What is the Coral Triangle?
Diving in the Coral Triangle in the tropical waters around Indonesia, Malaysia, Papua New Guinea, the Philippines is a must. It’s known as the forests of the sea and will amaze even the most seasoned of divers. With an area of 6 million km2, it gathers more marine species than anywhere else on earth. It’s also classed as the epicenter of big currents, supplying the coral reefs and inhabitants with nutrients.
• 76% of all known coral species are located in this region which is the highest coral diversity in the world.
• 15 endemic coral species
• More than 3000 species of fish
• 37% of the coral reef fish in the world and 56% in the Indo Pacific Region
• 8% (235 species) of the coral reef fishes are endemic
• 6 out of 7 of the world’s turtle species
• Due to the amount of plankton brought by the currents, these waters are frequented by species that normally are not around coral reefs such as blue whales, sperm whales, dolphins, dugongs.
The Triangle receives two nutrient-laden currents (the North Equatorial Current and the South Equatorial Current) that feed the coral reefs and the thousands of species of animals that live there, from the smallest imaginable to the largest predators.
It is through the Triangle that nutrients are sent to the Pacific Ocean, feeding all kinds of fish and large mammals traveling on its way to cold northern waters.
You’ll find it between 2 oceans (the Pacific and the Indian) and 2 continents (Asia and Australia). Its unique position means that the region is influenced by major currents that flow from the Pacific to the Indian Ocean (part of the “Indonesian Flow-through”). These currents have a great influence on the distribution of marine fauna, across the Coral Triangle.
Diving in the Coral Triangle
Komodo is best known for mantas and world-famous muck diving. You can watch the mantas feed on plankton in the fast-paced currents. Lots of soft and hard corals, gorgonians, blacktip and wobbegong sharks, and dense schools of colourful fish are Raja Ampat’s unique selling points.
Komodo National Park can be divided into 3 areas:
Here you will find clear and warm waters, challenging currents, vivid reefs of hard corals, and fish life such as huge schools of giant trevallies, snapper, surgeonfish, bannerfish, or dogtooth tuna, as well as, sharks and barracudas.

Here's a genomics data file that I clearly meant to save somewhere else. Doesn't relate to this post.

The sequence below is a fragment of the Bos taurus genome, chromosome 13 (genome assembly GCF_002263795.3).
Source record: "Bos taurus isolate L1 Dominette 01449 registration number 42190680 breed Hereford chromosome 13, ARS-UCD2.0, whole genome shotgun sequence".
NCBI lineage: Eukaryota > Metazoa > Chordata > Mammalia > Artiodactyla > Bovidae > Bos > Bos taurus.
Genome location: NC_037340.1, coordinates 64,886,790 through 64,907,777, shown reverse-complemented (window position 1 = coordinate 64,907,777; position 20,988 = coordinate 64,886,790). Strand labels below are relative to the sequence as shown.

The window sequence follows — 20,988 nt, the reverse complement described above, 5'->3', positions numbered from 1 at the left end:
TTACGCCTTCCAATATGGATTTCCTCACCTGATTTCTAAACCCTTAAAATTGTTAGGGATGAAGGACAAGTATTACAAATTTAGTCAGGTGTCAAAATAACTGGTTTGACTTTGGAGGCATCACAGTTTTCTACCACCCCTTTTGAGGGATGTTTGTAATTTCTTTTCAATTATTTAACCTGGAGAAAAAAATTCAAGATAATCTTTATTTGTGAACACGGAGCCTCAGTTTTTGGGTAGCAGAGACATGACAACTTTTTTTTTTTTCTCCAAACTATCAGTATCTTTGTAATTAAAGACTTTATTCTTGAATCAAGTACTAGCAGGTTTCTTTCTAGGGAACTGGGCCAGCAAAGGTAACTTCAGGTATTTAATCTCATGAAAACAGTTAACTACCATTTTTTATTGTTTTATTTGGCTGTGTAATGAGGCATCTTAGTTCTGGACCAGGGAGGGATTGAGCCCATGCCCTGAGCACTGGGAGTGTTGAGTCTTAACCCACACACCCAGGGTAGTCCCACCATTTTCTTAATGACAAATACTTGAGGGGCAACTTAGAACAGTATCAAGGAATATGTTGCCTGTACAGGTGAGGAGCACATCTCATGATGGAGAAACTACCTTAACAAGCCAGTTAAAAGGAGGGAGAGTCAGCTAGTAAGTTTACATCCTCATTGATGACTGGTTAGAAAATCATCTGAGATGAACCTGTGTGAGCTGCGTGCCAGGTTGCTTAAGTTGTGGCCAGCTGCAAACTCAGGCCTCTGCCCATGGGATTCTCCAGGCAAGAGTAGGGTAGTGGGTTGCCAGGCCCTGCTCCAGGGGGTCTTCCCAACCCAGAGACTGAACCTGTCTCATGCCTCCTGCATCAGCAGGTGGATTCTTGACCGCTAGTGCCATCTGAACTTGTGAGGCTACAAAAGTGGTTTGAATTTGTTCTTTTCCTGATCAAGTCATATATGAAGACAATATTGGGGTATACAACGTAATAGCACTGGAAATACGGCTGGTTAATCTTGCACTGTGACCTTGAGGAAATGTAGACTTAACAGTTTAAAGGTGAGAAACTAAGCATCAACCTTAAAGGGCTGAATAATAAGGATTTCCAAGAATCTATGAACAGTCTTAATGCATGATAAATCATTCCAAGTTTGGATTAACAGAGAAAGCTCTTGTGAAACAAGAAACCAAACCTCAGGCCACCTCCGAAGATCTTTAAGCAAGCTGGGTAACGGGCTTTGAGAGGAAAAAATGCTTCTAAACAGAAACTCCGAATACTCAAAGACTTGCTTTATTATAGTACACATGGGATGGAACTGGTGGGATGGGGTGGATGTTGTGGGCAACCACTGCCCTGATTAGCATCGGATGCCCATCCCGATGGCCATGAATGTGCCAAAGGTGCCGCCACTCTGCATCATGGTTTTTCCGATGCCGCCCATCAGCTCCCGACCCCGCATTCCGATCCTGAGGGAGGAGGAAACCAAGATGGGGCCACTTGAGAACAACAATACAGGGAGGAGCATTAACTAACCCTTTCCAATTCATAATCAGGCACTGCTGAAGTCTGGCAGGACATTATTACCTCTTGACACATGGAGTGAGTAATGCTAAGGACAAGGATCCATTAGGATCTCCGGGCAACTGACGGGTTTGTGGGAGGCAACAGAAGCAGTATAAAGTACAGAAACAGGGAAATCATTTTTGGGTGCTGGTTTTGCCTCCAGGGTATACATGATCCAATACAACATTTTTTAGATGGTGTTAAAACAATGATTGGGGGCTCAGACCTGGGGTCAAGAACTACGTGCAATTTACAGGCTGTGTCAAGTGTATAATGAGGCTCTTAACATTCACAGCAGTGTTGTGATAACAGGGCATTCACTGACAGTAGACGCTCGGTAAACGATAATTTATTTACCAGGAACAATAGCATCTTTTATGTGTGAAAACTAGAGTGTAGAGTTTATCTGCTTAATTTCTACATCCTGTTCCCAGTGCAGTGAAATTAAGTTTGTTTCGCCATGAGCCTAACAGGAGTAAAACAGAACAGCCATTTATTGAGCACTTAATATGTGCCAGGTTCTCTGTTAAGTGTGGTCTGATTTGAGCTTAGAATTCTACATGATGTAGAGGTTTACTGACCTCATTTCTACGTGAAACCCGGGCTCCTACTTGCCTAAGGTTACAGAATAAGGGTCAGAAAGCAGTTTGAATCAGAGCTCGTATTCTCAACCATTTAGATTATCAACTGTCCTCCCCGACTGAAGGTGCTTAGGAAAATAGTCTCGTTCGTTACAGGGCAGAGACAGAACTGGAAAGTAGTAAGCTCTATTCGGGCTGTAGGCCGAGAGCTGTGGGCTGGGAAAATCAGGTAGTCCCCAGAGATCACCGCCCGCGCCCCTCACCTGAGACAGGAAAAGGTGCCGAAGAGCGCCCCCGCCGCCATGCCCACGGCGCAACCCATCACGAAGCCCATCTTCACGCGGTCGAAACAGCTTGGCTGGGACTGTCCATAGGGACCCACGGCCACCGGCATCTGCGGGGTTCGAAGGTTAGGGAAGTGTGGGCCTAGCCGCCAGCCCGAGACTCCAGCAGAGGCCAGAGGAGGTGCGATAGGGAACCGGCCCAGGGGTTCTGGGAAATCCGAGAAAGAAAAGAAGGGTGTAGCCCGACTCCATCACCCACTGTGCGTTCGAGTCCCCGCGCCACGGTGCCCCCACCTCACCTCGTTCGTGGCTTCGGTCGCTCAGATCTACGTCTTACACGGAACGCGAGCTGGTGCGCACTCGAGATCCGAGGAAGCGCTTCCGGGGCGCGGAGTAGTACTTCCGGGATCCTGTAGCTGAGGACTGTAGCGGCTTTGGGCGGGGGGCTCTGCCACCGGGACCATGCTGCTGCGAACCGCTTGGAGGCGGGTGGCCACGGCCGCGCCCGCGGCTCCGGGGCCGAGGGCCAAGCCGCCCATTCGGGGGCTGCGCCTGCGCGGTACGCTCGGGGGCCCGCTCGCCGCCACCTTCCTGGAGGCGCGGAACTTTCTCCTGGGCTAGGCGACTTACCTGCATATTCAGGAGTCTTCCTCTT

Here there are cold and rich waters, with less visibility, providing the perfect conditions for a variety of hard and soft corals as well as unusual macro life.
And finally, in the South-West, you will find cold currents that are full of plankton attract big pelagics such as manta rays.
Eastern Banda Sea Itinerary
You too can experience scuba diving in the Coral Triangle. This itinerary takes you on an exploration to the remote Eastern Forgotten Islands around Saumlaki, then you will journey towards Kaimana in Triton Bay following the Banda Arc.
On this trip, you will be living on board the 40m S/Y Indo Siren. Built on the Indonesian island of Sulawesi and handcrafted from ironwood and teak (traditional to the area). You will find no other diving liveaboard as beautiful in Indonesian waters, and being built by divers for divers you can rest assured that every need has been thought of and addressed.
Pristine reefs, steep walls, muck diving in Banda with mandarin fish as a bonus. Hammerhead sharks sometimes visit the area, Chinese sea snakes in Manoek. Interesting land excursions: Banda Neira, & Sanggala Bay waterfall. Incredibly diverse and dense colourful soft corals and whale sharks if you’re lucky in Triton Bay.
How to Book
To join Blue O Two on the Eastern Banda Sea itinerary please email firstname.lastname@example.org or call a member of our team on
(0) 1752 480 808. Alternatively, you can book online here.
If you would like to start planning your next diving experience, why not check out our website? You’ll also find lots of inspiration from our 21 Itineraries for 2021. Packed full of itineraries recommended by our staff.